Our relationship with personal transport is changing. Electric cars aren’t yet mainstream – but in five years time, with a blossoming second-hand market in full swing, that’ll be set to change. On the other hand, ownership and even leasing are fast becoming outdated models. Some experts are pinning the future of personal transport on readily-available ride hailing – and not just by road. Electric VTOL vehicles are almost certain to be the next big thing in aviation; but why do we need them, and how will they change the way we travel?
Why Do We Need eVTOL Vehicles?
Right now, there’s a significant push for electric vehicles. Every major vehicle manufacturer is releasing their own take on the platform and investigating the technology further. Since the advent of consumer drones, there’s been an effort to scale the technology up and make passenger-capable electric vehicles.
It’s a seemingly simple answer to the climate crisis; make bigger versions of drones that can be piloted or operate autonomously. Small, light eVTOL aircraft could also access many more places than fixed wing or rotor aircraft, so as cities become more densely populated and ground transport becomes gridlocked, a futuristic world of flying taxis isn’t too hard to imagine – but it could be a long way off.
Challenges and Developments
There are some huge hurdles to overcome, but some companies have risen to the challenge admirably. Discounting the unimaginable power generation required for a fleet of eVTOLs, you could argue that we’ve made the biggest technological leap already.
Drone maker Ehang extensively flight tested a passenger-capable drone in 2018, carrying out over 1,000 flights with human passengers in a variety of weather conditions and scenarios. The footage is impressive and the technology looks complete on the surface.
Dig a little deeper though, and the cracks start to appear; a flight time of just 23 minutes (or a 10 mile range), a payload of no more than 230kg, a parachute as a failsafe and ground-level rotors. There’s no word on the protocol for failure over a densely populated area at an altitude insufficient for a parachute to deploy.
And these are the challenges faced by every eVTOL developer; range, payload and safety. While initial tests and demonstrations were extremely impressive, Ehang hasn’t updated the progress of the 184 project in over a year and other players have since entered the space.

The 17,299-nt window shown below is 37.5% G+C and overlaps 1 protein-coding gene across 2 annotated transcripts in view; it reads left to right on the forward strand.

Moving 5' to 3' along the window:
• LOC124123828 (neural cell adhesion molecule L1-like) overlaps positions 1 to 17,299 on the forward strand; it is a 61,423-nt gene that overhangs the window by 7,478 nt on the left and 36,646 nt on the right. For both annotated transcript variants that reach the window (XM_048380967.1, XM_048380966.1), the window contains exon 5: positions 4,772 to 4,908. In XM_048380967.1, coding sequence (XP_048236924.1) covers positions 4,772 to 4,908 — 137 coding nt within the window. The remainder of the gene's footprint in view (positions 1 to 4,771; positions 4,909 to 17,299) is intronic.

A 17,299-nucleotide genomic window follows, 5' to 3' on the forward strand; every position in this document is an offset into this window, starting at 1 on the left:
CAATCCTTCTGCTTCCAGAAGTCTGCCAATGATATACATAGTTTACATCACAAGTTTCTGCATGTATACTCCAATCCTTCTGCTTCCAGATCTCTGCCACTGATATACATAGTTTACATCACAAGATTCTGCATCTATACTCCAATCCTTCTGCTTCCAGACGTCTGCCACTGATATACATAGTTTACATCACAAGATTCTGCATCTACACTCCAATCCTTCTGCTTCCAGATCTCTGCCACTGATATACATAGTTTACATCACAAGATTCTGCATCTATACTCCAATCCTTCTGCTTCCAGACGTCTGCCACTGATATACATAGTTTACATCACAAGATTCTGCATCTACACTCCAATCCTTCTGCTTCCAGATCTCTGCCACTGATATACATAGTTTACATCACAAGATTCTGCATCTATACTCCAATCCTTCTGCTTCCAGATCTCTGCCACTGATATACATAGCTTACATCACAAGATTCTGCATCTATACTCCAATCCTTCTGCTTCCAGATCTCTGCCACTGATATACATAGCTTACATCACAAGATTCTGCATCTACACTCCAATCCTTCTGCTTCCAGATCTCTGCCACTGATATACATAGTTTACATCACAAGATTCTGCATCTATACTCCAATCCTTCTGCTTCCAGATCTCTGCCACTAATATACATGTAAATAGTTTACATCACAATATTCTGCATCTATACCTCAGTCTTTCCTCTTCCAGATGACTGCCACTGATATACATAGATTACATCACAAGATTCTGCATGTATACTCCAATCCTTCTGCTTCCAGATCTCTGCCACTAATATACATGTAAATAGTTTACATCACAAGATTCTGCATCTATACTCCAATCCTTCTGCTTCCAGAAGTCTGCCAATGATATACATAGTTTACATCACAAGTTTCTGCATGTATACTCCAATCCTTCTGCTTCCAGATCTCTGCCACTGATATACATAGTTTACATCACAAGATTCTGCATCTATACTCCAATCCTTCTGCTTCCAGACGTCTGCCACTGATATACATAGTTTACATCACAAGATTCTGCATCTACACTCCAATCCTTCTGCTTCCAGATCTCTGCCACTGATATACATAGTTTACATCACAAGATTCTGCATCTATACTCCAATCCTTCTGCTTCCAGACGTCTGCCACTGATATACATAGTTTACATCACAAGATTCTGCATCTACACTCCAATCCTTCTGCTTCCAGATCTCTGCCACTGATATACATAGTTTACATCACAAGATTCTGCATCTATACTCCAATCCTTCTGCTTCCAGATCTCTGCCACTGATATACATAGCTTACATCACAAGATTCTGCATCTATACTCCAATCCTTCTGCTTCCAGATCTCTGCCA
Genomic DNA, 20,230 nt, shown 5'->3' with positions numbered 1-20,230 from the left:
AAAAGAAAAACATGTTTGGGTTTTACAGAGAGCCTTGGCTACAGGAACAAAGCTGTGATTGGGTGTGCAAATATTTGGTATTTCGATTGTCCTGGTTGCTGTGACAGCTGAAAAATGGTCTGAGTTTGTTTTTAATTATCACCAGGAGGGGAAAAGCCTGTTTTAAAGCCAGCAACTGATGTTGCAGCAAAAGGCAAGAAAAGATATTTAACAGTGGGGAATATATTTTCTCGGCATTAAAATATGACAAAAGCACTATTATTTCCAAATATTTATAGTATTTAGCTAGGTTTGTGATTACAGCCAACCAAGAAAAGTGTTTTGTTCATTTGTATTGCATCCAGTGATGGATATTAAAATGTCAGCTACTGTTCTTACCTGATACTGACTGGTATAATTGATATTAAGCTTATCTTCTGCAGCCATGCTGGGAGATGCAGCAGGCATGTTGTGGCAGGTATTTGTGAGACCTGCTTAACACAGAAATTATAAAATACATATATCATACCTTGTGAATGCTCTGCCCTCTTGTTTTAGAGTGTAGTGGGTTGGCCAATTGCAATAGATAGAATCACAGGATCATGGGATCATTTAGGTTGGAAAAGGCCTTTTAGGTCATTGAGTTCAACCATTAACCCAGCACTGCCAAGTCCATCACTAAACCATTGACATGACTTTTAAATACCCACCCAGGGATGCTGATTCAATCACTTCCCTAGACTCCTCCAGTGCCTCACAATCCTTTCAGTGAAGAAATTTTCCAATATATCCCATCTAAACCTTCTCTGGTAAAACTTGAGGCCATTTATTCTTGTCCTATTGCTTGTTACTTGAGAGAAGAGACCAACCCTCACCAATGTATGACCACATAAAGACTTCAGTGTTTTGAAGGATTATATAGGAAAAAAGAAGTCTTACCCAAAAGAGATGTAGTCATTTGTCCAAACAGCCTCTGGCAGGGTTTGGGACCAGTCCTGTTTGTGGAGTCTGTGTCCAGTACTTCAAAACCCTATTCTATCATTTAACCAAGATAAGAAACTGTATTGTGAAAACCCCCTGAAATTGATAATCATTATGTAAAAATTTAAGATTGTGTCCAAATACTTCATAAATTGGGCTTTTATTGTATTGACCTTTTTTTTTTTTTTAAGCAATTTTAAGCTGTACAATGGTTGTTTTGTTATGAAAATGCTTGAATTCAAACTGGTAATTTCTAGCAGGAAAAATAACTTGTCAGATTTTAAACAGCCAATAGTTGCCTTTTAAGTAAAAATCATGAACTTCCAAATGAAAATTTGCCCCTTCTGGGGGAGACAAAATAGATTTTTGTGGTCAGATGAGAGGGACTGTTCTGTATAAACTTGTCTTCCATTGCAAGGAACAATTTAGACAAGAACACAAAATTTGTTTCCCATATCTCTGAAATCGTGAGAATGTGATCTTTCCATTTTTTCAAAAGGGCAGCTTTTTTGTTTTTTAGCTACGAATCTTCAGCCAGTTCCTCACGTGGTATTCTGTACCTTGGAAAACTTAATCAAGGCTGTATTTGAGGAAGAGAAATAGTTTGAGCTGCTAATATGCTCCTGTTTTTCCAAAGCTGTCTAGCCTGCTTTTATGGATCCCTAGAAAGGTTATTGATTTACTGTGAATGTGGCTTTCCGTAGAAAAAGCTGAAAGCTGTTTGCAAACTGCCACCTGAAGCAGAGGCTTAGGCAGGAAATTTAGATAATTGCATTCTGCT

Lilium is one such contender. Their five-seat prototype took its first flight in 2019, to much-deserved fanfare. If the specs are to be believed, Jet will have a range of 300km at a speed of 300km/h. That’s very impressive, considering that this is one of the very first attempts at a multi-passenger, piloted eVTOL aircraft.
With a total of 36 electric engines, there’s redundancy baked into the design. However, there’s still a parachute failsafe, because despite having a fixed wing design, the Lilium Jet can’t glide.
So, while it’s certainly impressive, Lilium isn’t perfect – but no aircraft is. All aircraft fit a specific set of use cases, tuned to a particular scenario. The emerging eVTOLs we’re seeing today aren’t private jet replacements, but they could be counterparts. They’re novel for now – but with the way they’re being pitched, the vision is for them to be as common as taxis.
Lilium and Ehang are investing deeply in the hardware and the software behind eVTOL. Another big name wants a piece of the pie, too. Uber is focusing on the service and deployment of the technology with Uber Air – which they’re pitching as “the future of transportation”. This is a future where nobody owns a car, and instead hails a ride for the price of a cup of coffee. A ride from anywhere to anywhere else in range, with no investment from the rider and zero fuel burned.
At least, that’s the long-term goal.
More immediately, Uber Air solves airport transfers that currently rely on helicopters, where the infrastructure and legislation for VTOL vehicles already exists – and crucially, where the demand is highest. A few major cities are already on board with the project, but there’s a lot of paperwork, testing and certification to get through before anything opens to the wider public.
Now that the tech has legs, so to speak, the future seems good for Uber Air. It’s quite difficult to see a benefit to anyone beyond Uber, though – a private company taking control of airspace in place of better integrated, high capacity public transit networks. While aerial ridesharing is likely to come to fruition, it’s also likely that the “cost of a cup of coffee” part of the deal won’t come around quickly, if at all.
Changing Air Charter
In the future, eVTOL will probably work more like ride hailing than air charter; very short trips in densely populated areas, targeted at commuters or small groups on a night out. They may encroach on helicopter charter, but the tech is currently too limited – specifically in payload and range terms – to challenge fixed wing, fuel-powered private jets.
So; is electric VTOL the future of personal transport? Yes, without a doubt. Even though the planet depends on it, the all-electric future is still a very long way from being realised.
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